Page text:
This option is only meaningful for the plain-text format. For the other formats, you may specify the option when you call pg_restore.

-R
--no-reconnect

This option is obsolete but still accepted for backwards compatibility.

-s
--schema-only

Dump only the schema (data definitions), no data.

-S username
--superuser=username

Specify the superuser user name to use when disabling triggers. This is only relevant if --disable-triggers is used. (Usually, it's better to leave this out, and instead start the resulting script as superuser.)

-t table
--table=table

Dump data for table only. It is possible for there to be multiple tables with the same name in different schemas; if that is the case, all matching tables will be dumped. Specify both --schema and --table to select just one table.

Note: In this mode, pg_dump makes no attempt to dump any other database objects that the selected table may depend upon. Therefore, there is no guarantee that the results of a single-table dump can be successfully restored by themselves into a clean database.

-v
--verbose

Specifies verbose mode. This will cause pg_dump to print progress messages to standard error.

-x
--no-privileges
--no-acl

Prevent dumping of access privileges (grant/revoke commands).

-X use-set-session-authorization
--use-set-session-authorization

This option is obsolete but still accepted for backwards compatibility. pg_dump now always behaves in the way formerly selected by this option.

-X disable-triggers
--disable-triggers

This option is only relevant when creating a data-only dump. It instructs pg_dump to include commands to temporarily disable triggers on the target tables while the data is reloaded. Use this if you have referential integrity checks or other triggers on the tables that you do not want to invoke during data reload.

Presently, the commands emitted for --disable-triggers must be done as superuser. So, you should also specify a superuser name with -S, or preferably be careful to start the resulting script as a superuser.

This option is only meaningful for the plain-text format. For the other formats, you may specify the option when you call pg_restore.

-Z 0..9
--compress=0..9

Specify the compression level to use. Zero means no compression. For the custom archive format, this specifies compression of individual table-data segments, and the default is to compress at a moderate level. For plain text output, setting a nonzero compression level causes the entire output file to be compressed, as though it had been fed through gzip; but the default is not to compress. The tar archive format currently does not support compression at all.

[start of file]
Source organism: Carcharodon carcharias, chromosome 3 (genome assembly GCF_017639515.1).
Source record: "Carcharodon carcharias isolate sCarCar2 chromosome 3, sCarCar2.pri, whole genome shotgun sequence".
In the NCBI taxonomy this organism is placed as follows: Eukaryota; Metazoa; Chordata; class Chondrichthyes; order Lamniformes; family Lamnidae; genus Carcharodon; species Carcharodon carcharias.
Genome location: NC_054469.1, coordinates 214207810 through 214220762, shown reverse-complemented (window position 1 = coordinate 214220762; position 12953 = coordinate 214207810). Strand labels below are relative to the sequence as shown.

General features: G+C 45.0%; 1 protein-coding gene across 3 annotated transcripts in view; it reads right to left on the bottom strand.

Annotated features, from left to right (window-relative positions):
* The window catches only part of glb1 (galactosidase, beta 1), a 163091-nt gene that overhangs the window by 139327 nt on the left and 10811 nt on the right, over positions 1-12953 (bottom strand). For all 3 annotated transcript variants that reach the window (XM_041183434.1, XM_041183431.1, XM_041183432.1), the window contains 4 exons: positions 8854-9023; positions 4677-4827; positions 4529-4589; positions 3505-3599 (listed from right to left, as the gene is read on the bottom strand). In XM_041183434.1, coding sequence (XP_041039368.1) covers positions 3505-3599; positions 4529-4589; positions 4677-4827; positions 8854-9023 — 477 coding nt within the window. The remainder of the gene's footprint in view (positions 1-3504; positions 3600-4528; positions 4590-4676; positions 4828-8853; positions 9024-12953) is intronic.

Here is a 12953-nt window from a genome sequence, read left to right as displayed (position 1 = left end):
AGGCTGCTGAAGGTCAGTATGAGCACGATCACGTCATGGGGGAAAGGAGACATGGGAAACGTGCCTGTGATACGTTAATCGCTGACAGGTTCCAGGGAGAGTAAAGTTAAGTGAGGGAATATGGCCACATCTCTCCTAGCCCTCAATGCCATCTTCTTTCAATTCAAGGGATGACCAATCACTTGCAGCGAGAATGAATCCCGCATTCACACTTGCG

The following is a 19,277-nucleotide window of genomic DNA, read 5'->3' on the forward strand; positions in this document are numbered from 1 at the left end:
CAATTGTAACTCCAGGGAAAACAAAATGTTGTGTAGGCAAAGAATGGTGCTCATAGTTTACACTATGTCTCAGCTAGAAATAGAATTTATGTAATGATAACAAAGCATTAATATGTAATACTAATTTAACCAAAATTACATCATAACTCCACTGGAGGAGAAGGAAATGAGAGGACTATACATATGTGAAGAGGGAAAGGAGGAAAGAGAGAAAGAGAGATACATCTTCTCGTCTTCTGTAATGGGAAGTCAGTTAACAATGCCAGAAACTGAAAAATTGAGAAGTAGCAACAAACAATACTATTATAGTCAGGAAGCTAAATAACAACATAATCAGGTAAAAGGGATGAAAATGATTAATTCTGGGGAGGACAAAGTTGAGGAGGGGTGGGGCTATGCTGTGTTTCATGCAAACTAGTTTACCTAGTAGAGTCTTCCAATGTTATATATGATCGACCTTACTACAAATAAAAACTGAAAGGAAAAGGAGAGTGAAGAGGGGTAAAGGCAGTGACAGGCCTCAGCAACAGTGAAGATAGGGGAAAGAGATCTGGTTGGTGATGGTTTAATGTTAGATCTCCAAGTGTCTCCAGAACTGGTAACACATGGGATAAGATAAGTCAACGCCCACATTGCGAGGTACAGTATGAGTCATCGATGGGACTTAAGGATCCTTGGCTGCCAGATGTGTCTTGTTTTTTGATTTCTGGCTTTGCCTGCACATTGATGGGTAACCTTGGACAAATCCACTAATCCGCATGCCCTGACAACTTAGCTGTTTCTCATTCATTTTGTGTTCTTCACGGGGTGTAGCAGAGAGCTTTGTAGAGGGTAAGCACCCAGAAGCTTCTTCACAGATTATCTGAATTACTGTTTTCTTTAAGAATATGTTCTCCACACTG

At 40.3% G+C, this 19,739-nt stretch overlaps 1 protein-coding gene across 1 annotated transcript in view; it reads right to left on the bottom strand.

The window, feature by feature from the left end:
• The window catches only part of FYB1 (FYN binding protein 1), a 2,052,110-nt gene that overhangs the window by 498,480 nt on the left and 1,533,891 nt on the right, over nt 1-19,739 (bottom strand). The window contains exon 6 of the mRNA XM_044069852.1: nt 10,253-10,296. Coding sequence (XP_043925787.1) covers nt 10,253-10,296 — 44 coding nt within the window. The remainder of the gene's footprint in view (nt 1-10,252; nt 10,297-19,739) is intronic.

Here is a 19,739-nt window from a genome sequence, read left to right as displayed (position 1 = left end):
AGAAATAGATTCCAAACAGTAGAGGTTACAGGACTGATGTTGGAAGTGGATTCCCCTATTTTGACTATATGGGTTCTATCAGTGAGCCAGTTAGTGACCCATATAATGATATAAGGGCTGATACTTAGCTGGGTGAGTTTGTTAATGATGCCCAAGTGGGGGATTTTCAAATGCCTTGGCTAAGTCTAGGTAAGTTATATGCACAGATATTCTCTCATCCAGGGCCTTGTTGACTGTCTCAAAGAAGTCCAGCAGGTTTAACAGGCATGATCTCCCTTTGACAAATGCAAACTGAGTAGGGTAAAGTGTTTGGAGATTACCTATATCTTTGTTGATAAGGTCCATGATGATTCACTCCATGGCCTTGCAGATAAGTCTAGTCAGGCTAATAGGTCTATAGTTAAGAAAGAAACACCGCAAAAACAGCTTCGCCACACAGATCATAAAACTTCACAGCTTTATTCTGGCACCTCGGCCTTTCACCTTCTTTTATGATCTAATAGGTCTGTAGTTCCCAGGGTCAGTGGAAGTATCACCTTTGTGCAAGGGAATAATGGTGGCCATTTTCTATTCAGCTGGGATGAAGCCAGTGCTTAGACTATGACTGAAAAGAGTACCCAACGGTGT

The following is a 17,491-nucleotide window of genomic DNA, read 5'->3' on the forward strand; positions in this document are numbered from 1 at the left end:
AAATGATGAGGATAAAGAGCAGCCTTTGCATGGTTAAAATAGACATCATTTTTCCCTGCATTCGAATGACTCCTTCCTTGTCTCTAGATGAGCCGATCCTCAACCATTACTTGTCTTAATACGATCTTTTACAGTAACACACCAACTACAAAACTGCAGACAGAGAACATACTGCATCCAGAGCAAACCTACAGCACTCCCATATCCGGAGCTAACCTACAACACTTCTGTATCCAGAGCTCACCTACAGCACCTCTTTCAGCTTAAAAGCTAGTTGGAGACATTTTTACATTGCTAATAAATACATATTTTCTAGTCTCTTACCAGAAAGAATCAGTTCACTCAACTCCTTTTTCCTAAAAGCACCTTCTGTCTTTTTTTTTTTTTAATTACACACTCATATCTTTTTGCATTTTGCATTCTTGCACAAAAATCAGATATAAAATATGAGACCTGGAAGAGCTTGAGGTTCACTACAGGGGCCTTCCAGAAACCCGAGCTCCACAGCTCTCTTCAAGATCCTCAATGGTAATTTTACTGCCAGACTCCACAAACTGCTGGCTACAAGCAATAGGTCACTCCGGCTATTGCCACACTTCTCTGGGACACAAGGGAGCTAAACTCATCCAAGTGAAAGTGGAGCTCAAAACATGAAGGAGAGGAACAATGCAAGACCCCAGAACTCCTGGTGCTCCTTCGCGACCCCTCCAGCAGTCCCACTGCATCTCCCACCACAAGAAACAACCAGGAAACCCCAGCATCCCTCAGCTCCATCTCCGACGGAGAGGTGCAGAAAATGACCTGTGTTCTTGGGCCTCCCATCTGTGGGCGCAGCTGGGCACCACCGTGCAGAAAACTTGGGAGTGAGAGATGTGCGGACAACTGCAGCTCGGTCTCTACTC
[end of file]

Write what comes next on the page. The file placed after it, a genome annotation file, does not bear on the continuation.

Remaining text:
The following command-line options control the database connection parameters.

-h host
--host=host

Specifies the host name of the machine on which the server is running. If the value begins with a slash, it is used as the directory for the Unix domain socket. The default is taken from the PGHOST environment variable, if set, else a Unix domain socket connection is attempted.

-p port
--port=port

Specifies the TCP port or local Unix domain socket file extension on which the server is listening for connections. Defaults to the PGPORT environment variable, if set, or a compiled-in default.

-U username

Connect as the given user

-W

Force a password prompt. This should happen automatically if the server requires password authentication.

Environment

PGDATABASE
PGHOST
PGPORT
PGUSER

Default connection parameters.

Diagnostics

pg_dump internally executes SELECT statements. If you have problems running pg_dump, make sure you are able to select information from the database using, for example, psql.

Notes

If your database cluster has any local additions to the template1 database, be careful to restore the output of pg_dump into a truly empty database; otherwise you are likely to get errors due to duplicate definitions of the added objects. To make an empty database without any local additions, copy from template0 not template1, for example:

CREATE DATABASE foo WITH TEMPLATE template0;

pg_dump has a few limitations:

  • When dumping a single table or as plain text, pg_dump does not handle large objects. Large objects must be dumped with the entire database using one of the non-text archive formats.

  • When a data-only dump is chosen and the option --disable-triggers is used, pg_dump emits commands to disable triggers on user tables before inserting the data and commands to re-enable them after the data has been inserted. If the restore is stopped in the middle, the system catalogs may be left in the wrong state.

Members of tar archives are limited to a size less than 8 GB. (This is an inherent limitation of the tar file format.) Therefore this format cannot be used if the textual representation of a table exceeds that size. The total size of a tar archive and any of the other output formats is not limited, except possibly by the operating system.

Once restored, it is wise to run ANALYZE on each restored table so the optimizer has useful statistics.

Examples

To dump a database:

$ pg_dump mydb > db.out

To reload this database:

$ psql -d database -f db.out

To dump a database called mydb that contains large objects to a tar file:

$ pg_dump -Ft -b mydb > db.tar

To reload this database (with large objects) to an existing database called newdb:

$ pg_restore -d newdb db.tar

History

The pg_dump utility first appeared in Postgres95 release 0.02. The non-plain-text output formats were introduced in PostgreSQL release 7.1.